Facebook said it plans to alter its algorithm to favor content from friends and families over publishers and brands. In a post published yesterday (Jan. 11), CEO Mark Zuckerberg wrote the company’s objective was no longer primarily to surface “relevant content” for Facebook’s 2 billion users, but to prioritize meaningful social interactions that benefit them.
“We built Facebook to help people stay connected and bring us closer together with the people that matter to us,” Zuckerberg wrote. “But recently we’ve gotten feedback from our community that public content—posts from businesses, brands and media —is crowding out the personal moments that lead us to connect more with each other.”
That marks a tectonic shift for Facebook’s algorithm which has been built to prioritize engagement (and monopolizing users’ attention) above almost all other considerations. That has helped propel the company’s revenue to record highs, hitting about $34 billion last year, but the strategy has drawn fierce criticism for favoring inflammatory and misleading content. That criticism grew even fiercer after a 2016 election in which Facebook proved crucial for Donald Trump’s successful campaign to win the White House. Russian-backed actors during the election cycle produced content reaching more than 126 million users, much of it promoting Trump.
Zuckerberg said Facebook users should now expect to see less content from businesses, brands, and media and more from friends, family, and groups. Factors such as the number of people who react to, comment on, or share posts will be less important than the content’s success at sparking a conversation. The changes are part of Facebook’s redesign to increase “meaningful interactions” and reduce “passive consumption of low-quality content—even if it decreases some of our engagement metrics in the short term.” Facebook says it will actively demote popular clickbait headlines and false news, and give precedence to posts from close friends. The Wall Street Journal also reports (paywall) that news outlets’ status in public polling and readers’ willingness to pay for subscriptions may be considerations for favoring that content, although the company did not confirm this.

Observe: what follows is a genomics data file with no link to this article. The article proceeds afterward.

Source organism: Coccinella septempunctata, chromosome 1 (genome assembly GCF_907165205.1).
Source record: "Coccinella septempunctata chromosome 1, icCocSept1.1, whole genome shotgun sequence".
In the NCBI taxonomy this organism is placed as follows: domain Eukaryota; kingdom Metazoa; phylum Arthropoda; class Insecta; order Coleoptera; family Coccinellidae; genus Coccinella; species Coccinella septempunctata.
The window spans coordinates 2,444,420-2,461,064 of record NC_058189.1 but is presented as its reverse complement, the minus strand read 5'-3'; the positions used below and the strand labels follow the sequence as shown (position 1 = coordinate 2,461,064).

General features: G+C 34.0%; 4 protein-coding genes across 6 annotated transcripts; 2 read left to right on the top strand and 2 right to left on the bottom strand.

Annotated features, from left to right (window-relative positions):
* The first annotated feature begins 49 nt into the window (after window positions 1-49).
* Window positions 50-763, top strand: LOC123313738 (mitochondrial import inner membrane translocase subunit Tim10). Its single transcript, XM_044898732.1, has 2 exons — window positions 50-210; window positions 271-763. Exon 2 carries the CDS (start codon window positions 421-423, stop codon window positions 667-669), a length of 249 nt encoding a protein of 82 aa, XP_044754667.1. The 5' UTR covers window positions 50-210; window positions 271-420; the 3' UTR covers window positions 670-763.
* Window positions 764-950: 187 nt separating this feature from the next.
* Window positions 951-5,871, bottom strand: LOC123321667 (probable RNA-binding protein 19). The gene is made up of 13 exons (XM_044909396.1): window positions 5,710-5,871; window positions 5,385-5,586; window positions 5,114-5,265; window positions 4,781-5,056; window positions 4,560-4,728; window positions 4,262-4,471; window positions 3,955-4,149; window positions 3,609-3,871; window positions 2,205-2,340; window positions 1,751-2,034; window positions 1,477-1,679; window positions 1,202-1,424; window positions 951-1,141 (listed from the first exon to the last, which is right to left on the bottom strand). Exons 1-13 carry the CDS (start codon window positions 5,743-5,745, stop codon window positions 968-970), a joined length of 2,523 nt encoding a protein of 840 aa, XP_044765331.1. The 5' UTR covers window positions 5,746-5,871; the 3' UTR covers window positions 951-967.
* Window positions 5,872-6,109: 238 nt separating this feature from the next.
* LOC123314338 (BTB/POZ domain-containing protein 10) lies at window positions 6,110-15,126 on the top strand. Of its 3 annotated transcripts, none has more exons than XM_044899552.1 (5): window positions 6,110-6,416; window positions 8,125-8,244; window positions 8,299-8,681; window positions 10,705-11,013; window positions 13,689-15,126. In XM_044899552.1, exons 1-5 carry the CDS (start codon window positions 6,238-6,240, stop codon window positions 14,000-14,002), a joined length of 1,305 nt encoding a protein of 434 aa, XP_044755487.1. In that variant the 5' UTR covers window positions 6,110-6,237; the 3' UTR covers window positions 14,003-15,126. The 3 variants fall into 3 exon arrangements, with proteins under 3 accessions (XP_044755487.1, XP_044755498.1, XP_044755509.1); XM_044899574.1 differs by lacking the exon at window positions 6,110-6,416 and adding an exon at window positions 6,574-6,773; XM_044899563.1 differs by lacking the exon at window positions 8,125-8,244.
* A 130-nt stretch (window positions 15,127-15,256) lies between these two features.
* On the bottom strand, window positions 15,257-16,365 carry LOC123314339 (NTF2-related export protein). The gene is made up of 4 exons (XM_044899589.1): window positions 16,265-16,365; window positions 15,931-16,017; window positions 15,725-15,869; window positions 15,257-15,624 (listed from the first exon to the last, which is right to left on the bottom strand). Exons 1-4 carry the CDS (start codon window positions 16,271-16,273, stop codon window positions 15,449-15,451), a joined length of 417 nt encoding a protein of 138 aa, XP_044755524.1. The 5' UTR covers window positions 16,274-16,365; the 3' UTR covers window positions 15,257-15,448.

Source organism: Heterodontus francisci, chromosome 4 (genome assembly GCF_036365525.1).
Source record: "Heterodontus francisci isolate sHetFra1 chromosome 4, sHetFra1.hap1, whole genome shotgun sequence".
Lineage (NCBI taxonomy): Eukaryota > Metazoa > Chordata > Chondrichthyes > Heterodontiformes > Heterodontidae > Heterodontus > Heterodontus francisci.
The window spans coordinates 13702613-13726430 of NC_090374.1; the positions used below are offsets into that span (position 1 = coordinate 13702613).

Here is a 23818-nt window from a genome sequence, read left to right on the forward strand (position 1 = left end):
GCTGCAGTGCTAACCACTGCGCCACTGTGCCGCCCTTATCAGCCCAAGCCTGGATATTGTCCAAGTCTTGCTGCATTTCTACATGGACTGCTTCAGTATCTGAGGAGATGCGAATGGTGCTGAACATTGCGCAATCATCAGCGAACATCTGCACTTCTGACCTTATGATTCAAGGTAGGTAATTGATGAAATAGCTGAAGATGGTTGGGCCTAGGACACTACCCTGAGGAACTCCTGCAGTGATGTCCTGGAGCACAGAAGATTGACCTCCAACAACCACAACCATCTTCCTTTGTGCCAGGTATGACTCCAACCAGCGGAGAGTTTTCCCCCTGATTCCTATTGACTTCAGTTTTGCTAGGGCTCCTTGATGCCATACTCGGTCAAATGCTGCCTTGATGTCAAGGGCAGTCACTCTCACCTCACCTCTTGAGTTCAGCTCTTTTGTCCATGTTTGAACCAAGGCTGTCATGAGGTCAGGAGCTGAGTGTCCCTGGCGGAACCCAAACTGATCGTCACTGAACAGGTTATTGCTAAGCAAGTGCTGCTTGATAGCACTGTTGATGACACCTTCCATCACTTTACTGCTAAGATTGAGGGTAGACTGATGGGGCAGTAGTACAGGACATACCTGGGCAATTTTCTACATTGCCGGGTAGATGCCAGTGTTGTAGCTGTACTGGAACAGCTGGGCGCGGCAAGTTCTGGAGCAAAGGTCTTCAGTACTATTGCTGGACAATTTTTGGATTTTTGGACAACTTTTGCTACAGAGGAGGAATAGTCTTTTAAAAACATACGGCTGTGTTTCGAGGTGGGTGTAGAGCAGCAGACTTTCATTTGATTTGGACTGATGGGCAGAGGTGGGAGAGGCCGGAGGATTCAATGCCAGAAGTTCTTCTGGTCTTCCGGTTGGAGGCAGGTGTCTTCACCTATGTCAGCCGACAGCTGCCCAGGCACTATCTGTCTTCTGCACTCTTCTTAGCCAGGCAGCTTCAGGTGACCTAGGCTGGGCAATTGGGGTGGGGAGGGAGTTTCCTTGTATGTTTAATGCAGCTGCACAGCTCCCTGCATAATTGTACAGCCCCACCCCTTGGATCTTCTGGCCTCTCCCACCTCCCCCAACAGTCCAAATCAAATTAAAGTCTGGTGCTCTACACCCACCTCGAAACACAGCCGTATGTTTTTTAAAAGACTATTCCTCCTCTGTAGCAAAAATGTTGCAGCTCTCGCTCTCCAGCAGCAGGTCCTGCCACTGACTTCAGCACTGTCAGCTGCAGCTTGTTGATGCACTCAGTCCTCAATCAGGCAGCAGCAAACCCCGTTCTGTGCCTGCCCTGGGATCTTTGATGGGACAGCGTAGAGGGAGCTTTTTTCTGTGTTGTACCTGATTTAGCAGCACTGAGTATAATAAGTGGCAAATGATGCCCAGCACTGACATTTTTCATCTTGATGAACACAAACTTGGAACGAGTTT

The change will hit some publishers hard, especially those banking on video. Facebook has been steadily reducing companies’ reach in the news feed over the last year, and that’s now likely to become even more severe. That also means the years and millions of dollars brands and publishers have spent building up their presence may be for naught. However, users can still choose “See First” to raise their favorite pages’ visibility in the news feed, and posts with public content that generate genuine conversation will still be prioritized by the updated algorithm (Facebook warned that “engagement bait” tactics such as “LIKE this if you’re an Aries!” will be punished).
This change has already been flagged by the company. The head of Facebook’s News Feed, Adam Mosseri, wrote in December on Twitter that the company was ready to “focus on how we can make Facebook more about interacting with people and less about spending time.”
In a blog post, Facebook argued that researchers had found connecting with friends and family on social media could be beneficial while passively consuming articles and videos was not. On Jan. 11, Mosseri took to Twitter to say the new updates were designed to accept this reality by promoting meaningful interactions whereas in 2016 “we were focused on people seeing more stories from friends.” Facebook’s research suggested it would consider factors such as the length of posts, number of comments, and how users add context to content before sharing it.
Users can expect more changes to come. Zuckerberg’s goals for 2018 included “making sure that time spent on Facebook is time well spent.”
“This will be a serious year of self-improvement and I’m looking forward to learning from working to fix our issues together,” he wrote.